The big news for all New Jersey residents is that effective January 1, 2018, the New Jersey estate tax is no more! The federal exemptions have also doubled to nearly $22 Million.
This provides a good reminder that we need to use opportunities like this to revisit our estate plans regularly. Only 20 short years ago, both the state and federal tax exemptions for estates were very low (circa $600,000.00). As a result, many people who had documents prepared in the past may have complex wills or other sophisticated tax planning documents in place that are either no longer required or unnecessarily complicate their estate plans. What a great time to update all of your estate documents to insure you have only what you want and need.
An estate plan is about more than minimizing tax obligations
Even if you did not employ complex tax-savings measures in a previous estate plan, other issues may require reconsideration. For example, you may need to update beneficiaries for your life insurance policies, 401(k) or similar retirement accounts. Maybe since last tending to your estate documents you have been married, divorced or remarried. Perhaps you’ve had children or added to your family, or the children you had are no longer minors. These life changes can greatly influence your estate plan — not only to whom your property and money are distributed, but also who will act as your executor, health care proxy and power of attorney. For example, it may now be time for an adult child to be your first choice as executor, rather than a previously listed spouse, sibling or other relative.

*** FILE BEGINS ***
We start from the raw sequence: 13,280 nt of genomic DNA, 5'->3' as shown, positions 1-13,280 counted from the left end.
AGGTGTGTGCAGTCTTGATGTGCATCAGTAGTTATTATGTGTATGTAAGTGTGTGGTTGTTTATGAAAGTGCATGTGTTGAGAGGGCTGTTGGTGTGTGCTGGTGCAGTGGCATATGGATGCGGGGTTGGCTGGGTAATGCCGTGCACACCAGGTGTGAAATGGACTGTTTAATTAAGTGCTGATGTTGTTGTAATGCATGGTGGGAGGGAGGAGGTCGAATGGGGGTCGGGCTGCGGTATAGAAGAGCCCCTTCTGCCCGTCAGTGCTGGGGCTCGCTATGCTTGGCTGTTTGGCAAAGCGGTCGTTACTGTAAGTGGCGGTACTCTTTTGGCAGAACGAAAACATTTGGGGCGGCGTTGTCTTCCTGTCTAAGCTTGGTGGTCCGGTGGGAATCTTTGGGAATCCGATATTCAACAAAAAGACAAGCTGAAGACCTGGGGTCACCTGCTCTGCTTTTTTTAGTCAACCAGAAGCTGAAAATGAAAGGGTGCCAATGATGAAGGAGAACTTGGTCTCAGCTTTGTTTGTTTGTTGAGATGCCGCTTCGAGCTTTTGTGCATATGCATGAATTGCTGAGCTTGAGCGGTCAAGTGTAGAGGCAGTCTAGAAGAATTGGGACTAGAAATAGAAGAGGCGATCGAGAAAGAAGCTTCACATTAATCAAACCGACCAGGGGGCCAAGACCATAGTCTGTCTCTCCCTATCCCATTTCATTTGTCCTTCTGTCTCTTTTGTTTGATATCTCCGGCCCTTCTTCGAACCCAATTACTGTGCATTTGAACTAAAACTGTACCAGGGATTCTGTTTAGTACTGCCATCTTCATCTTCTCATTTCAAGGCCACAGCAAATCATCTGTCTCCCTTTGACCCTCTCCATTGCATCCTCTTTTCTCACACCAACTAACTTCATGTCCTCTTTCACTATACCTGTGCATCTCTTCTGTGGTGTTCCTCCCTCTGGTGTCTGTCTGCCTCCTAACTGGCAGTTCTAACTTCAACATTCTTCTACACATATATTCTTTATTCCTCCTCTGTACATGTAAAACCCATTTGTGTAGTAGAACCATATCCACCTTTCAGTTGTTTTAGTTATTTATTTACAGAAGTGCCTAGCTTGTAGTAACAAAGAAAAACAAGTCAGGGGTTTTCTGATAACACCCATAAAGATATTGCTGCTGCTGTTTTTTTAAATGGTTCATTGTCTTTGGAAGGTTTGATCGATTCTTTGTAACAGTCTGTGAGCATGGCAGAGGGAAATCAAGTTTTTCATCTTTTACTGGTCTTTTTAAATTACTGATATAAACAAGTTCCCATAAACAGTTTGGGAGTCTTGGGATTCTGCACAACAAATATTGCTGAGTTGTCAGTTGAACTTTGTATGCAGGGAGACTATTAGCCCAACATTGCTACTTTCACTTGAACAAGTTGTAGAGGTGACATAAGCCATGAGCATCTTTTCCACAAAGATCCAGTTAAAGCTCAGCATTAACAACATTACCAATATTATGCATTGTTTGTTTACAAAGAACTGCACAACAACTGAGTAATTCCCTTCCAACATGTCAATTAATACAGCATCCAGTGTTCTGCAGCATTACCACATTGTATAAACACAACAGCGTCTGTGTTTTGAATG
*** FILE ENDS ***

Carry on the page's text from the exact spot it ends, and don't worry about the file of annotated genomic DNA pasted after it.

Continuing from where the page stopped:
Now is also an excellent time to revisit issues such as end-of-life care. You may want to update your medical power-of-attorney and medical preferences to ensure these vital documents meet with your current needs, beliefs and medical advancements.
Estate plans are unique to your circumstances, and circumstances change
The best estate plans are dynamic and change along with your circumstances. Simple life events such as being in a sounder financial position, having one or more children (or grandchildren), getting divorced or retiring could easily render previous estate plans and accompanying choices obsolete. Worse, they can lead to your money and property being distributed in a manner not exactly of your choosing.
Many people use the new year to mark a time of new resolution. There is no better time to pledge getting your financial and personal “house” in order than now. Any such resolution would be incomplete if your estate plan is neglected. A properly conceived and updated estate plan is a vital tool to protect your future and your family’s emotional and financial well-being.
Contact us now. Let us show you how we can create or update an estate plan that’s perfectly tailored to your needs and family. There’s no time like right now to get started.